FTC Members Call On G20 Finance Ministers to Act in Sydney Morning Herald Op-Ed

September 18th, 2014

In an opinion piece that ran in the Sydney Morning Herald, Alvin Mosioma of the Tax Justice Network – Africa, Subrat Das of the Centre for Budget and Governance Accountability, and Oriana Suarez of the Latin American Network on Debt, Development, and Rights called on the G20 Finance Ministers to act on a number of vital financial transparency issues. The ministers will meet this weekend in Australia, ahead of November’s Leaders Summit.

The article focused on the need to address all aspects of financial transparency, including beneficial ownership, automatic information exchange, and public country-by-country reporting.

From the piece:

One agenda point that should feature prominently when finance ministers sit down this weekend is the creation of public registers of beneficial ownership. These registers, which should be open and freely accessible, would hold information on who is ultimately profiting from or controlling a company.

In many places, it’s easier to open an anonymous company than it is to get a driver’s licence; often, you don’t even need to provide your name. This secrecy fuels the very illicit flows that are hindering growth in developed and developing countries, alike. Even countries enjoying economic growth are simultaneously losing billions of dollars every year. And some of the most egregious cases are found in Asia, Africa, and Latin America.

However, along with beneficial ownership, they also argued that public country-by-country reporting needs to be addressed.

At a first glance, public country-by-country reporting shouldn’t even be controversial. After all, a recent survey carried out by PricewaterhouseCoopers showed that 59 per cent of CEOs around the world actually support making that information public. Public reporting would help authorities, journalists, and civil society target corporations that are unfairly shifting profits into tax haven subsidiaries to evade taxes. Hockey has already used bold words to describe such arrangements, but now it’s time for bold action to match.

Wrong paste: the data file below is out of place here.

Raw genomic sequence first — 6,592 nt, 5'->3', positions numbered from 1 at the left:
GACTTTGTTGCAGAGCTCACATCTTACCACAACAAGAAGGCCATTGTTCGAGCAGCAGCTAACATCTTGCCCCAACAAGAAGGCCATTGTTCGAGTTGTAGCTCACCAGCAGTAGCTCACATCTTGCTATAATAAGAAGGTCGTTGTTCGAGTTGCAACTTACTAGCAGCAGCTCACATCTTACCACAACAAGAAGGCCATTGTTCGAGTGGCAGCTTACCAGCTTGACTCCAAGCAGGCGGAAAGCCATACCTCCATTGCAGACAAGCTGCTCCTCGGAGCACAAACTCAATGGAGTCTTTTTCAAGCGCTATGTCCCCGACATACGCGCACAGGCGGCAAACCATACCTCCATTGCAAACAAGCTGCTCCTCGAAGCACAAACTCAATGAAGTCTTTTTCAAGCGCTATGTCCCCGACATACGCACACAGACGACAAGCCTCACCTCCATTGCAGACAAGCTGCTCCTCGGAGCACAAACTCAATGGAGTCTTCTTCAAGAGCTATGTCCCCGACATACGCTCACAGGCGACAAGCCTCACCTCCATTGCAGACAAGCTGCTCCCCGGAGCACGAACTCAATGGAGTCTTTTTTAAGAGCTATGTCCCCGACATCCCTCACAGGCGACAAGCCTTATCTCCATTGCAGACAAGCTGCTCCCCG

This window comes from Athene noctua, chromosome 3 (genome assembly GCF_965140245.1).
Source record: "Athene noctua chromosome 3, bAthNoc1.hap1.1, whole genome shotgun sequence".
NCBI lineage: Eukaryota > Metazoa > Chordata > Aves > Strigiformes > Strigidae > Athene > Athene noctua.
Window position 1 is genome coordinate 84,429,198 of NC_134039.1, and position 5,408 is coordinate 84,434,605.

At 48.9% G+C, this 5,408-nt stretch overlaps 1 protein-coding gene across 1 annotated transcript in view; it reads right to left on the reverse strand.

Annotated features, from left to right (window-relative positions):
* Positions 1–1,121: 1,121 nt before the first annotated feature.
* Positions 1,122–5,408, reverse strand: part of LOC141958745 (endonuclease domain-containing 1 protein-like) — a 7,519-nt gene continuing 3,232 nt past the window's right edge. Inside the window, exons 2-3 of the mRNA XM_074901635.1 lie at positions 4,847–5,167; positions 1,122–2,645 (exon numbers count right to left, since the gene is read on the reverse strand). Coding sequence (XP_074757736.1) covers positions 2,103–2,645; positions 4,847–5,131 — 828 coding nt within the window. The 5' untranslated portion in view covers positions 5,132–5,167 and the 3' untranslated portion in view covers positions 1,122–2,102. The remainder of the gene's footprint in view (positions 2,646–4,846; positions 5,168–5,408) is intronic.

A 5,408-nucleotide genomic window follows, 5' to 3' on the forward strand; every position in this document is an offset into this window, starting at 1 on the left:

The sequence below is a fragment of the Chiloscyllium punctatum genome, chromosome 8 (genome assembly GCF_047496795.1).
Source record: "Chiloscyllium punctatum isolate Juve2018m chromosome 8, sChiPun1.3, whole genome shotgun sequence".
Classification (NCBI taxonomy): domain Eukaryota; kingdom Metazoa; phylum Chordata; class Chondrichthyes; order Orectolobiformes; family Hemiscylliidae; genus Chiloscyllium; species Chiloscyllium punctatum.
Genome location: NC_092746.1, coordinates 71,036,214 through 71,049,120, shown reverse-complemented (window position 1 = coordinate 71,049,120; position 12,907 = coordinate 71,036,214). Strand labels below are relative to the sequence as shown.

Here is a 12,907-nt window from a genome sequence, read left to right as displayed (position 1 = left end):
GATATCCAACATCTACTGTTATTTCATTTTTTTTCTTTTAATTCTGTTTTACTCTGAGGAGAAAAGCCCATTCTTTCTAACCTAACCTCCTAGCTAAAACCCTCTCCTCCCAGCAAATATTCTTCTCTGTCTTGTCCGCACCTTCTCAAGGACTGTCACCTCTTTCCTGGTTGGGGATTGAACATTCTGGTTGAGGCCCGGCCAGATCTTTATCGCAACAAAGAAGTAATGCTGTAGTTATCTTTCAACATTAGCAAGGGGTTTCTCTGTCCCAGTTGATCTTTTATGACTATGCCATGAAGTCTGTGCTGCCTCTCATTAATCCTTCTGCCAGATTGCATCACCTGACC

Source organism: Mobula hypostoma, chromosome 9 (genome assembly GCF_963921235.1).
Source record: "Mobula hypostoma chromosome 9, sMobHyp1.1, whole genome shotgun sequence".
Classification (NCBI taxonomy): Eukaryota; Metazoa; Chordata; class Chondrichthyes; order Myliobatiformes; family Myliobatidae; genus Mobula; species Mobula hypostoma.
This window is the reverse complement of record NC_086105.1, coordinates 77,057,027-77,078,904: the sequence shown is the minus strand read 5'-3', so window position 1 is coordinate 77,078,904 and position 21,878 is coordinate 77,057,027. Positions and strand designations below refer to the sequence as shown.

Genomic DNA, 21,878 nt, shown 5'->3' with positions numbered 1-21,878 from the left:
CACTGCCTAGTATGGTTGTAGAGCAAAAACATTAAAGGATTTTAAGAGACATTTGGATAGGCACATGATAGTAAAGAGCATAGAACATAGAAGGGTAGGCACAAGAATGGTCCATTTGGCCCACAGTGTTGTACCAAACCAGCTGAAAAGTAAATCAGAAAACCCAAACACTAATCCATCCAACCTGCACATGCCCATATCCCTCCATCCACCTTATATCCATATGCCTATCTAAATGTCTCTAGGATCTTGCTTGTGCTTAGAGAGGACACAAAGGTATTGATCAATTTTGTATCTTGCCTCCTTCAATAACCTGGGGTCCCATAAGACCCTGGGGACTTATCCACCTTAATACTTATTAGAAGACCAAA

This comes on the heels of recommendations delivered by the Organization for Economic Cooperation and Development (OECD) that call on many aspects of country-by-country reporting to remain confidential. The authors additionally highlighted aspects of the planned automatic information exchange standard that may cause some developing countries to be excluded. The cross-border system would allow countries to share financial information to help authorities track down individuals and companies hiding assets in other jurisdictions to avoid taxes.

A German-language version of the opinion piece was featured in Handelsblatt, a leading economic newspaper in Germany, and a French-language version will run tomorrow in Les Echos.

You can read the full article in the Sydney Morning Herald here.


Written by Christian Freymeyer

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